Here are the 6 lessons I learned on how to validate an idea

July 12, 2017

One of the main concerns for people who built or are currently building a startup is dealing with customer development and idea validation. These are considered one of the main reasons for the failure of many startups, not only because is mostly done wrong but also because, in many cases, is not even done at all.

However, talking to customers shouldn’t be a setback, on the contrary, it allows you to discover not only which things you should be improving and redefining in your idea but also, and most importantly, if your idea is worth the money and time you were going to invest in it.

 1.Understand who are your potential customers

The first step to take is thinking about what kind of people are you going to reach out to, and understand who will be giving you useful information for the type of product you want to build. Think not only about which demographic you are going to tackle but also where you are going to find these people.

 2. Hear what’s on their minds instead of planting ideas on their heads

After you do this, you start talking to them, actually, in reality, you start listening to what they have to say. One crucial mistake that startup founders usually make is pitching their idea instead of asking questions about the habits of their potential customers. You want to hear what’s on their minds not plant ideas in their heads. You should be trying to find out about their lives, how that particular person uses similar products, some problems that they notice, what could make their life easier, etc.

 3.Don’t talk about your product

Keep in mind that you’re not fishing for compliments or seeking validation for your product, you’re trying to understand which problems the customers may have and whether your product solves those problems.

Because of this, you should never talk about your product or present specific features in the interviews, especially in the early stages of the startup. Questions like “What do you think?”, “Is it a good idea?” or “Would you buy it?” should never be mentioned either since they only are going to give you useless responses, that should only generate bad data.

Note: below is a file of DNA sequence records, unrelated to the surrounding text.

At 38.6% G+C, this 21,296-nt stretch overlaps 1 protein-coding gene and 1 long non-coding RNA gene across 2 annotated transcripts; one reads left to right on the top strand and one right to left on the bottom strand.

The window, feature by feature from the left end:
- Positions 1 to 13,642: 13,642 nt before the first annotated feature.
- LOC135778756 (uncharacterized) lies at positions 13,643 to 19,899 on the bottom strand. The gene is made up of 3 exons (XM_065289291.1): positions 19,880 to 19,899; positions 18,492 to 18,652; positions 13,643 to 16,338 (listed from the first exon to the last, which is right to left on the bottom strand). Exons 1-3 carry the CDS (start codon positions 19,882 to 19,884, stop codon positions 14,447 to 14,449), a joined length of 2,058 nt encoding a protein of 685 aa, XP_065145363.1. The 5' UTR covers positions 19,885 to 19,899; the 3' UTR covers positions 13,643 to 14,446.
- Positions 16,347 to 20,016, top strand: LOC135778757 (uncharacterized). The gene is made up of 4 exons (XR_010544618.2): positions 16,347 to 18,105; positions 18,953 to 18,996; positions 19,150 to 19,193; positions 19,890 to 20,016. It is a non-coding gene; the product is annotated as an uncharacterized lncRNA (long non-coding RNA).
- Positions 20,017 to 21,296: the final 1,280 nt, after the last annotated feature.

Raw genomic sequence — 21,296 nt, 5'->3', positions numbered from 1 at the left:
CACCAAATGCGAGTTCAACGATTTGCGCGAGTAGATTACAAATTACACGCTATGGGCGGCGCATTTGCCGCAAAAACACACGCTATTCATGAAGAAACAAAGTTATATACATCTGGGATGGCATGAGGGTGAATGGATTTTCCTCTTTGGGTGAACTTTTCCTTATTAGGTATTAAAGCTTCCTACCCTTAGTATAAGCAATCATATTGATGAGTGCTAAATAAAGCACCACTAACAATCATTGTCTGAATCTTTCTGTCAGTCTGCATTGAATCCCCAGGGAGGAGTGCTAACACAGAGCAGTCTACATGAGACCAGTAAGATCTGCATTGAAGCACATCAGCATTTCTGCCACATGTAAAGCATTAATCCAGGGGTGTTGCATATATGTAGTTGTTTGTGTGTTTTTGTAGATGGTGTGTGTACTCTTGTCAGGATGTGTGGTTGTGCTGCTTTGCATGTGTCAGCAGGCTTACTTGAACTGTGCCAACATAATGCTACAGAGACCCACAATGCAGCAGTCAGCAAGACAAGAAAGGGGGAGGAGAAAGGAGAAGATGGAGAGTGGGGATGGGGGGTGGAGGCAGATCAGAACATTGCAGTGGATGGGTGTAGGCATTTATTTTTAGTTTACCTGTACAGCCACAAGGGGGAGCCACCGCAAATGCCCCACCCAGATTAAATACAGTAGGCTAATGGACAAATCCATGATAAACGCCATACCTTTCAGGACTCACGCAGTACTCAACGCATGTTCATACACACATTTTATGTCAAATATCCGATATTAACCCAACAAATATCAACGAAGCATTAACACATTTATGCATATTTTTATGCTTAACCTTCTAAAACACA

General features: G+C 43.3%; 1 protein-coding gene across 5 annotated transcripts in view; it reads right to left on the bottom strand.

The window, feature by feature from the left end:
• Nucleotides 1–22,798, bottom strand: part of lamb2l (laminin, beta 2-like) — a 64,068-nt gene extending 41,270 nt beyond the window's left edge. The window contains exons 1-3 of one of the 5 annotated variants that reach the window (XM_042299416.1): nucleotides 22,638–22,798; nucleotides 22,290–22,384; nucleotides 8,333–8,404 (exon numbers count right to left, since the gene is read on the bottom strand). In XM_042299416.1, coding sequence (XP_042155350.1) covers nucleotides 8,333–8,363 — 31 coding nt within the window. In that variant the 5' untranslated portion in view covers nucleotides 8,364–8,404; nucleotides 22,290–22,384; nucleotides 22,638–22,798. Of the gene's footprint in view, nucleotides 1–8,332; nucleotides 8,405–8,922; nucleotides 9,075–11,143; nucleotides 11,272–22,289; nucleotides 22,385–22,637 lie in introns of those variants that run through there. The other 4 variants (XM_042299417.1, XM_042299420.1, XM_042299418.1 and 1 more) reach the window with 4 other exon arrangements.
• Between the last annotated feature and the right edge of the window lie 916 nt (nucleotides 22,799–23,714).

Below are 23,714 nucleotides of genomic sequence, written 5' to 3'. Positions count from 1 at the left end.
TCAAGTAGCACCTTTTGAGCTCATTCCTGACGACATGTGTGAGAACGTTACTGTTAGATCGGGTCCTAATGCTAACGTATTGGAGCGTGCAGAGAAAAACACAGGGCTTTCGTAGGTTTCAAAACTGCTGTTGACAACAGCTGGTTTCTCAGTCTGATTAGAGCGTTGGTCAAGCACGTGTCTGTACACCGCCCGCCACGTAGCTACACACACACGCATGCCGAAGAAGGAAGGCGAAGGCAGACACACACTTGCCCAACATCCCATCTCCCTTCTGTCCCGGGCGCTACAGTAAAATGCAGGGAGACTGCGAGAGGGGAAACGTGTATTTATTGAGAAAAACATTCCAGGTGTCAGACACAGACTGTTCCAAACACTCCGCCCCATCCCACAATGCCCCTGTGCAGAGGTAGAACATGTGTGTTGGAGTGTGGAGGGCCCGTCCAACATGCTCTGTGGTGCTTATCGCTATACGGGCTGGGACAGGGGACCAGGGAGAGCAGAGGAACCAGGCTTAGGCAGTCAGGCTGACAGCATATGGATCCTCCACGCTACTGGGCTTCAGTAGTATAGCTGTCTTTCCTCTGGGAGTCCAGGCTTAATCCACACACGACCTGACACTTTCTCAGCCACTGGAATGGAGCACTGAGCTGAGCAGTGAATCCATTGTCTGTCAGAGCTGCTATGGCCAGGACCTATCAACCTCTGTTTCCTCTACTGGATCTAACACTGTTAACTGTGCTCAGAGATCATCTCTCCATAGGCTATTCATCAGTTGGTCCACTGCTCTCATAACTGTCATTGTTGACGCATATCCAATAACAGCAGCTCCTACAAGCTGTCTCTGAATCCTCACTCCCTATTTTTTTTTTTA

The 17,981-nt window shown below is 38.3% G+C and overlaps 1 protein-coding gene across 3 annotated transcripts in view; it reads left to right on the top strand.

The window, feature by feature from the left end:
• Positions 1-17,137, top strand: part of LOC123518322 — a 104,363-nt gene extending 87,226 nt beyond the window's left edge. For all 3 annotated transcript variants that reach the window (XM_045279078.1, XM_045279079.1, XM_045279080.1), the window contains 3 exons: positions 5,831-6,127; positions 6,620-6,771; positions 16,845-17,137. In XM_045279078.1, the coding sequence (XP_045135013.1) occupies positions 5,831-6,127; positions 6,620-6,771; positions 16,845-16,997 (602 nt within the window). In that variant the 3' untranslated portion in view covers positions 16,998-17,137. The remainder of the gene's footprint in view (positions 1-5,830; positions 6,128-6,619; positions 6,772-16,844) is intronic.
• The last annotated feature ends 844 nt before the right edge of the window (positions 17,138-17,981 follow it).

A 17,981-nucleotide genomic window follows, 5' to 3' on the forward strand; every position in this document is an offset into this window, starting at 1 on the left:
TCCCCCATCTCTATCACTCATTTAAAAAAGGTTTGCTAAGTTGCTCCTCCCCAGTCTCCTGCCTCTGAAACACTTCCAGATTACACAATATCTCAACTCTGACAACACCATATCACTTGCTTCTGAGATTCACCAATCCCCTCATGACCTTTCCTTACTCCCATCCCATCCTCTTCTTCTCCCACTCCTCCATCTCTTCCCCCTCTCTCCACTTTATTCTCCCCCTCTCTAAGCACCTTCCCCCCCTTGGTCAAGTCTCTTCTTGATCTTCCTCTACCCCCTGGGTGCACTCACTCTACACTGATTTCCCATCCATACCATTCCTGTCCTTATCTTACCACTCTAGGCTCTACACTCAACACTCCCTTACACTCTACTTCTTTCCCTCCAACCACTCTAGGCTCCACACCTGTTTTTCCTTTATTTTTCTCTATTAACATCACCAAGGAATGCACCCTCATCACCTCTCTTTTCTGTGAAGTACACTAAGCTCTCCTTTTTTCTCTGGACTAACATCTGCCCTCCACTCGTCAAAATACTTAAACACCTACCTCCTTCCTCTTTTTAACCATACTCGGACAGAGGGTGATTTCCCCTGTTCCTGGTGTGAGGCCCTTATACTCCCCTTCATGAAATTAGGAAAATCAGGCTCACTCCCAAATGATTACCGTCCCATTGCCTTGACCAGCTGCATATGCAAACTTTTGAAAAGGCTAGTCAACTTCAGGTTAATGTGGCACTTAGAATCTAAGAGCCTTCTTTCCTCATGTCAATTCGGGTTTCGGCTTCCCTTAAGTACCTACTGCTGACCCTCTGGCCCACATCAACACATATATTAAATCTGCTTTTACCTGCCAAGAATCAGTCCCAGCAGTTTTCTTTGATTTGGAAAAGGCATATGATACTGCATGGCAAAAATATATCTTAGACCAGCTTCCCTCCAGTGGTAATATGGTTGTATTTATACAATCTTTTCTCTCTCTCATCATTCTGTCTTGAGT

Bad data includes false demonstration of enthusiasm (people will deliberately lie to not hurt your feelings), opinions (stick to facts and the consumer experiences), general claims (“I always”, “I never”, “I would” …) or empty promises of the future (people are usually optimistic about what they say they are going to do in the future, normally they never do it.).

A common mistake is to interpret negative feedback or non-enthusiastic responses as useless or as bad news, although this response may hurt your ego, they can, actually, been more helpful than a “I love the idea”. Responses like this allow the opportunity to reevaluate your idea, maybe it’s not as needed or groundbreaking as you initially thought. These responses can show that maybe, all that money and time you were going to spend making your idea come true can be applied in another idea or in a different path.

 4.Fully understand your customer’s problem

When someone on the interview mentions a problem, especially a problem that your startup solves, don’t just take note and move on. You need to understand exactly what the problem is and how much this problem affects the person in question. Ask what are the implications of the problem, in which way it makes their life harder. Often the consequence that this problem has on a person’s life or work are minimal, which means it is, probably, not something worth to delve into. Another way to understand the impact of a problem is by asking in what ways the person has tried to solve it, if the answer is “in no way at all” it’s, probably, because this problem is not big enough or important enough for the person, since she didn’t even try to google the solution. If this is this case, you probably shouldn’t be trying to create something around solving it. If they don’t look for existent solutions, they are most certainty not going to look for yours.

 5.Always filter the suggestions you’re given

In the more later stages of your startups, when you already launch the product, if a customer gives you ideas about improving a certain aspect or suggest the creation of a specific feature for your product, again, don’t just take note and rush to implement that idea. Ask questions, try to understand how this change would help your customers, how much would your customer use it and how it would improve the product for them.

 6.Avoid emails and surveys at all costs

Finally, avoid emails and surveys when doing the interviews, these are static, and even if they provide you with some answers, they don’t give you the chance to question the answers or ask the interviewee to elaborate on what they just said. In-person interviews or via skype are much more effective. A good idea is to record the interviewers, this will make taking notes, unnecessary, allow you to focus 100 percent on what the person is saying and share the data with your co-founders and staff without any changes to the content.

When you start to hear the same answers over and over again, that’s a good indicator that you probably, have everything you need and you should move on to analyse the data that you have collected.

These are only a few basics notion to deal with customer development, for a more extensive development of the topic read “The Mom Test” by Rob Fitzpatrick (a book that every entrepreneur should read) and/or check the “How to start a startup” lectures on YouTube (especially lecture 16).